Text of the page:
[en] visual short-term memory ; processing capacities ; specific language impairment
[en] Many studies have assessed visual short-term memory (VSTM) abilities in children with specific language impairment (SLI), with contrasting results: some studies observed preserved VSTM capacities while others reported impaired VSTM. The present study explores the hypothesis that the complexity of the visual information to be encoded and stored might underlie these discrepancies. Four VSTM conditions were administered to a group of 15 children with SLI, as well as to two groups of typically developing children, matched for chronological age and for VSTM capacity for visually simple stimuli, respectively. The stimuli to be remembered varied in their visual similarity and in the number of their visual features. Across the four VSTM conditions, children with SLI showed significantly reduced performance relative to an age-matched control group, and they were more strongly affected by visual similarity and number of features when compared to a control group matched for VSTM capacity for visually simple stimuli. The present results support the hypothesis that stimulus complexity is a determining factor of the poor VSTM performances in children with SLI.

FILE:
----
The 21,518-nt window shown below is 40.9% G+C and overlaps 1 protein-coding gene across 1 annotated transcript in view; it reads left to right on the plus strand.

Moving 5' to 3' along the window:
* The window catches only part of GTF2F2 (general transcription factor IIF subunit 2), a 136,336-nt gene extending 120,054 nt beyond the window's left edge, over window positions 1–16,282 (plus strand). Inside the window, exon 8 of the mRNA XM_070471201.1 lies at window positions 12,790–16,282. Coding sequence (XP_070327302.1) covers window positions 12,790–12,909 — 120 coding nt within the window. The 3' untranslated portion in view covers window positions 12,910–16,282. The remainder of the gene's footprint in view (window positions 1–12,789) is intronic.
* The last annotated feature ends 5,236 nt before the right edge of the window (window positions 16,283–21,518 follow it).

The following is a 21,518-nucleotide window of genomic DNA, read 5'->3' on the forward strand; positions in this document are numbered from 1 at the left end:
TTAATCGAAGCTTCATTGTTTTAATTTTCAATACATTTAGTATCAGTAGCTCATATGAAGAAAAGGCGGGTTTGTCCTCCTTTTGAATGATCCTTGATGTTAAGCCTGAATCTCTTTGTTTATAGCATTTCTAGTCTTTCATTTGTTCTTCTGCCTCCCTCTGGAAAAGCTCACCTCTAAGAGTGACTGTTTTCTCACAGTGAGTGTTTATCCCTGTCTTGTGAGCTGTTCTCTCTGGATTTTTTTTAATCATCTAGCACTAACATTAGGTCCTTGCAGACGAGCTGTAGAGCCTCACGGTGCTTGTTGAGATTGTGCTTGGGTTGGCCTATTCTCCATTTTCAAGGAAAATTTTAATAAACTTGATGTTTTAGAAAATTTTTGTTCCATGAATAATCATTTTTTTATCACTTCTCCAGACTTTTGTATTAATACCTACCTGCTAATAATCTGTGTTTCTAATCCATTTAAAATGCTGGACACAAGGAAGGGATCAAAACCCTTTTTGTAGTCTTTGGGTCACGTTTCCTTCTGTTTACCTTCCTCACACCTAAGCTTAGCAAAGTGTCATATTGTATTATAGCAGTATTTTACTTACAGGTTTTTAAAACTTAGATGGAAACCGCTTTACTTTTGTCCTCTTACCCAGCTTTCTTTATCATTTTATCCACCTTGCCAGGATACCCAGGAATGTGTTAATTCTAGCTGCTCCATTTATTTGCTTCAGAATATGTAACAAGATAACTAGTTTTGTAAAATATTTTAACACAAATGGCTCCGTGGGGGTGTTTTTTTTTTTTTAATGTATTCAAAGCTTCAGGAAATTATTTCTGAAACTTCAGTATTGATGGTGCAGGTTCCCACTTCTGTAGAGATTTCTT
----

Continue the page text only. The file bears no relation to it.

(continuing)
Fonds de la Recherche Scientifique (Communauté française de Belgique) - F.R.S.-FNRS